title: "Desktop Tool"
categories: [software, code, tools]
While [our pipeline](/posts/tool-overview) works well for OCR of
a corpus efficiently using cloud servers, it was hard to get the
features of the pipeline on your own computer. So we spent a bit of
time recently creating a new tool which is designed to run self-
contained on a desktop computer. We're calling the tool *rescribe*,
because why not? At the moment it's a command line only tool.
We recently recorded a
[5 minute lightning talk about the tool](https://www.youtube.com/watch?v=RTIhw_QvH04),
if you're interested to learn a little more and see it in action
before trying it yourself.
## Install dependencies
*rescribe* is a part of our [bookpipeline](https://rescribe.xyz/bookpipeline)
package, and we provide pre built executables for it which can be
downloaded for each platform here - save them to wherever you want
to run the program from:
* [OS X](https://rescribe.xyz/rescribe/0.3.0/osx/rescribe)
Next, you need to install the Tesseract OCR engine, which the
tool uses for the core OCR step. If you're on Linux this should be
available from your package manager,
[follow these instructions if you're on a Mac](https://tesseract-ocr.github.io/tessdoc/Home.html#macos), or
[download and run an installer from this page for Windows](https://github.com/UB-Mannheim/tesseract/wiki).
Finally, you will need to download an OCR training set for the
language / script you're interested in. We provide trainings for
[early printed Latin](https://latinocr.org) and
[Ancient Greek](https://ancientgreekocr.org). Any other Tesseract
OCR training set will also work fine.
Still here? Great. Now open up a terminal window. Don't worry, it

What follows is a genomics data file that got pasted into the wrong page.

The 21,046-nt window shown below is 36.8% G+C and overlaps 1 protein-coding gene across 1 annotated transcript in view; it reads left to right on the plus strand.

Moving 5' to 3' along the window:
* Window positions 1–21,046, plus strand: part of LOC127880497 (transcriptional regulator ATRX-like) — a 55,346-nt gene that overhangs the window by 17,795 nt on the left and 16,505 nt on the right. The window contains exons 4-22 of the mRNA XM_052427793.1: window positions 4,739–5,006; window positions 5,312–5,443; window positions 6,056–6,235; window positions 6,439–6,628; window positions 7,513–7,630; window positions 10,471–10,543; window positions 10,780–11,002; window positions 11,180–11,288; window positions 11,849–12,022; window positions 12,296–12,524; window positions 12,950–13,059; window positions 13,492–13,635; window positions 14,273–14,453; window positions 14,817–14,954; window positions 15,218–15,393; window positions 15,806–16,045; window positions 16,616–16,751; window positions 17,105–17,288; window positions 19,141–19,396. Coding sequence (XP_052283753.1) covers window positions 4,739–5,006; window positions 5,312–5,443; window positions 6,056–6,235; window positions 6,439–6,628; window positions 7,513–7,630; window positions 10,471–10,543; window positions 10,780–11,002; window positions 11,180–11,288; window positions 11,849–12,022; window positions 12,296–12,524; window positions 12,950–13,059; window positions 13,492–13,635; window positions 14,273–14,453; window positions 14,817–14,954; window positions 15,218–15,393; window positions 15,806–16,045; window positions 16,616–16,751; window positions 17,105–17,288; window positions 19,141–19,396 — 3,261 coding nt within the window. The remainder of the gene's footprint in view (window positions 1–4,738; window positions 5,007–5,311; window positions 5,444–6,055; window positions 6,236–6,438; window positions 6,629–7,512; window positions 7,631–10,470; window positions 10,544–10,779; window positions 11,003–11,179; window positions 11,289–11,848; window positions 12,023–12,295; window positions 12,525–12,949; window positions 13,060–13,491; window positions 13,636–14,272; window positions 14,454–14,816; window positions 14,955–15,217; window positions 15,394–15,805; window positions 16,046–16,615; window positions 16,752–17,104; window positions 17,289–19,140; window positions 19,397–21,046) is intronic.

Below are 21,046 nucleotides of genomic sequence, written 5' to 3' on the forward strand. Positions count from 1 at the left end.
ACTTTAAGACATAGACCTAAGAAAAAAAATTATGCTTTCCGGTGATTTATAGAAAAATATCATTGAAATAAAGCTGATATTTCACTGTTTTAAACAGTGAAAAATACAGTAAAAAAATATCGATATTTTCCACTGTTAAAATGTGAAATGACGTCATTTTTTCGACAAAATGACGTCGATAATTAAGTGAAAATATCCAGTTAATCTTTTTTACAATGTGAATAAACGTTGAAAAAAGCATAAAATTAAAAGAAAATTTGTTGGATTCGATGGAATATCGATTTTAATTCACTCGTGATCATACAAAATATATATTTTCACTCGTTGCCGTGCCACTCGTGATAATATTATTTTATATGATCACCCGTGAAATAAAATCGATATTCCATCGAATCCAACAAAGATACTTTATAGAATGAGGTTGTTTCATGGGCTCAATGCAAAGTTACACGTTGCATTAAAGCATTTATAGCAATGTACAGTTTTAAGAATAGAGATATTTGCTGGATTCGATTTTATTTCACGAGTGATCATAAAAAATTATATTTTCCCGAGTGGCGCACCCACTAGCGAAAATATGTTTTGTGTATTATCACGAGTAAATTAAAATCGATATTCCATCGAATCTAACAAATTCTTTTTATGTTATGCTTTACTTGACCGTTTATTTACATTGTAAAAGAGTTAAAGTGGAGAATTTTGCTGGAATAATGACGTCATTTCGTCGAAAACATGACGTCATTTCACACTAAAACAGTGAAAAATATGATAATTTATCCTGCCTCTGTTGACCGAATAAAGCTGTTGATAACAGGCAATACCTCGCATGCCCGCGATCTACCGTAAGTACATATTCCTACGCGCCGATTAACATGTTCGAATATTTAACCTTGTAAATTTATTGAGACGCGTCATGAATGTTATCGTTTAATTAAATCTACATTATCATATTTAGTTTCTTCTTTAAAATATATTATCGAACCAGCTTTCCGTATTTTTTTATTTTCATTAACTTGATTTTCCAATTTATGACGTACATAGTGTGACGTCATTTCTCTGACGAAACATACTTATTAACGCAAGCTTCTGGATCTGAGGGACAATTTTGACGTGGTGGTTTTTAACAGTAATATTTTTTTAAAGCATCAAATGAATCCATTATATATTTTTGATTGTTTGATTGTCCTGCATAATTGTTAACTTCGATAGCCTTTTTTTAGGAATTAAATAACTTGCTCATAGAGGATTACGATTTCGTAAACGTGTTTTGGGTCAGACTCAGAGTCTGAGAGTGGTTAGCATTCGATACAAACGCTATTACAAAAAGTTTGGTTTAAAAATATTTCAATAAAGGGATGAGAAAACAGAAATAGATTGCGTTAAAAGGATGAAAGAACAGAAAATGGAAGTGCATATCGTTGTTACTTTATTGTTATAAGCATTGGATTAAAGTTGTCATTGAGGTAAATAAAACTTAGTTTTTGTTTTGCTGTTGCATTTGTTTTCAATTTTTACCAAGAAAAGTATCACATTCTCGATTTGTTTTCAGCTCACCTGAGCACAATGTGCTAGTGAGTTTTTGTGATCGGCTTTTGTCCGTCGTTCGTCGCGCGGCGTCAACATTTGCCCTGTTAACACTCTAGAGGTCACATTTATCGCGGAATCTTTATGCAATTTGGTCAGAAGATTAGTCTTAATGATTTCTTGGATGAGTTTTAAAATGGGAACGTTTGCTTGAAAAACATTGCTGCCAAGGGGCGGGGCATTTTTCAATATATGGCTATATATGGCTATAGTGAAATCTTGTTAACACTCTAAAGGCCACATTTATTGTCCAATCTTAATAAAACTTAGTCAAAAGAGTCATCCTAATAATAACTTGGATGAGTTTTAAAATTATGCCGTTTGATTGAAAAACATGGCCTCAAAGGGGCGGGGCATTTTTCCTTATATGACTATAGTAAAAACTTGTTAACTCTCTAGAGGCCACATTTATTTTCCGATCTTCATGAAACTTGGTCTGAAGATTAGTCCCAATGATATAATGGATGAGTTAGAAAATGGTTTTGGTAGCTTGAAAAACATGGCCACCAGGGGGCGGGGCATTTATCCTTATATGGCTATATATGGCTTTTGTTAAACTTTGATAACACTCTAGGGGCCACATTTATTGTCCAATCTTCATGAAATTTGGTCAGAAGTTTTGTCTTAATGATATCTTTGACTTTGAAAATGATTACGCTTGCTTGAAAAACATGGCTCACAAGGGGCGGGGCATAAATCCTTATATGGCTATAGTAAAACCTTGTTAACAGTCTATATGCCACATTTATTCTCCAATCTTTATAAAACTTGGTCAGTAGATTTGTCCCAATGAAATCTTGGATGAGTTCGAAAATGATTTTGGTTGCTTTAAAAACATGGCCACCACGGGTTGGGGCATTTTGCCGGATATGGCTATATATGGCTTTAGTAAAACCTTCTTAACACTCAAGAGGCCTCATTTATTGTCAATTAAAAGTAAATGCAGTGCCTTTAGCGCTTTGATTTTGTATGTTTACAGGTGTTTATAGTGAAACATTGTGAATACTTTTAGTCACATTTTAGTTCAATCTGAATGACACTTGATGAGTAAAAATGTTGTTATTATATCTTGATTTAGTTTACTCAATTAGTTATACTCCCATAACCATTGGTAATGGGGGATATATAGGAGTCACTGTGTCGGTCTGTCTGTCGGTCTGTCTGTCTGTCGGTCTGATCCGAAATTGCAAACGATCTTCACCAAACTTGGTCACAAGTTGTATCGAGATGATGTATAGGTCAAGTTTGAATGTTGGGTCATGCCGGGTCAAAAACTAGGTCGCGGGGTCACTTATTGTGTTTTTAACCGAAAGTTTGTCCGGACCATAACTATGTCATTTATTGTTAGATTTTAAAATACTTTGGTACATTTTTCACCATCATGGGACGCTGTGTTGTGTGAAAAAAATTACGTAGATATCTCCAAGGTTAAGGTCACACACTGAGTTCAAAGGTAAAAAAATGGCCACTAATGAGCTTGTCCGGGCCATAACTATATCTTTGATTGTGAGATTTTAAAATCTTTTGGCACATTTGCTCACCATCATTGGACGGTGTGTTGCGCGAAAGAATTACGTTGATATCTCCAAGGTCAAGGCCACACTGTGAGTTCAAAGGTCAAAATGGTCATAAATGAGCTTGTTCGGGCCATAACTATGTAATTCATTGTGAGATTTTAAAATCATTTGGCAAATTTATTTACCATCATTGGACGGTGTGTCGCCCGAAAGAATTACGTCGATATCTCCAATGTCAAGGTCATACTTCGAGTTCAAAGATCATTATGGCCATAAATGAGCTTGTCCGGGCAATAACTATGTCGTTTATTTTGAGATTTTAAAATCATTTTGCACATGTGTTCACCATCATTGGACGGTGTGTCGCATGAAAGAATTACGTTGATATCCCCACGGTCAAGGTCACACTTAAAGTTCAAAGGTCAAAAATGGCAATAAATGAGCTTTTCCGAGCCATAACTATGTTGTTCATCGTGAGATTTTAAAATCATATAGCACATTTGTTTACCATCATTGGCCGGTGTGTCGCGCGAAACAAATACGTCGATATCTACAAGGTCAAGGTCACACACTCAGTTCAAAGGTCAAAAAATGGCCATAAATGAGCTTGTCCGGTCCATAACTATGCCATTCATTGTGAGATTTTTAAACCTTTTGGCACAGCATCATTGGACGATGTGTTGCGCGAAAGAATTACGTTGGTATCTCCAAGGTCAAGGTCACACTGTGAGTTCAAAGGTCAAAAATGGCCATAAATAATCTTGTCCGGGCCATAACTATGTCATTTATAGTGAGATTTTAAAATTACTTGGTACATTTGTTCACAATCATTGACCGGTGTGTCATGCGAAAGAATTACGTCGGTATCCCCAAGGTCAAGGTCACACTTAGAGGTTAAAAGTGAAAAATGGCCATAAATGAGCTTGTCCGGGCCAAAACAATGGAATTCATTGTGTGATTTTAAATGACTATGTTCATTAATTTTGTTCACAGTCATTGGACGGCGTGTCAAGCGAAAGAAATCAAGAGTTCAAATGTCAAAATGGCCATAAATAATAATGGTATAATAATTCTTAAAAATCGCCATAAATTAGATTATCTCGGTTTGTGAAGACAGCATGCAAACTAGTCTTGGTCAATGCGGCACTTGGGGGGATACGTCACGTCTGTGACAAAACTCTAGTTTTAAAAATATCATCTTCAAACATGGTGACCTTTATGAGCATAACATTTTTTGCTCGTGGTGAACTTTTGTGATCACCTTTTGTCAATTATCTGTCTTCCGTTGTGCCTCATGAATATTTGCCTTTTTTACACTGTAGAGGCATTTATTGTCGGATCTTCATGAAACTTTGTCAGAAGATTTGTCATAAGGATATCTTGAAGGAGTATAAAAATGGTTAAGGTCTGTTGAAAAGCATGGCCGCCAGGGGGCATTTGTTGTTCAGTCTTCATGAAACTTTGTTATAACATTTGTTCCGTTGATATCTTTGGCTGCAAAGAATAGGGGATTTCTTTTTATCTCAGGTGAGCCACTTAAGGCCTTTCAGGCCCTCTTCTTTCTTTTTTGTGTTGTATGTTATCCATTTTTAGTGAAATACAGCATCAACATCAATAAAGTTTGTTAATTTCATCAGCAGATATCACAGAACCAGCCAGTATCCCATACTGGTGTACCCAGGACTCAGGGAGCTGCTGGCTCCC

will be worth it. If you're on Windows, you can type cmd.exe into
the run box, on OSX it's under Applications -> Utilities -> Terminal,
and if you're on Linux I bet you already know where to find your
Firstly, if you're on Linux or OSX you will probably need to make
the program executable after downloading it, so do that now by
running `chmod +x rescribe`. You'll only have to do that once.
You use *rescribe* by giving it the path of a training file to use
and the directory containing the book or manuscript pages you want
to OCR. Basic usage looks like this:
./rescribe -t ../trainings/carolinems.traineddata mybook
This will run rescribe with a training at
*../trainings/carolinems.traineddata* over all pages in the
directory *mybook*. A successful run will add several new files to
* A PDF file named after the directory (`mybook.pdf` in the above
example), which is fully searchable.
* A `text` directory, containing plain text versions of the OCR
results for each page.
* A `hocr` directory, containing hOCR formatted OCR results for each
* A `graph.png` file, which shows the OCR confidence of each page (a
rough indicator of the quality of the OCR over the book).
* A `conf` file, which lists the OCR confidence of each page, at each
preprocessing [binarisation threshold](/posts/adaptive-binarisation)
One limitation at the moment is that *rescribe* is very sensitive
to how page images are named. It will only work on pages named
`<anything>0001.png` or `<anything>0001.jpg`, where *`0001`* is any
four digit number (and *`<anything>`* is anything!).
There are likely to be bugs! [Let us know](mailto:email@example.com)
of any issues you have, any features you'd like, or just that you're
enjoying using it!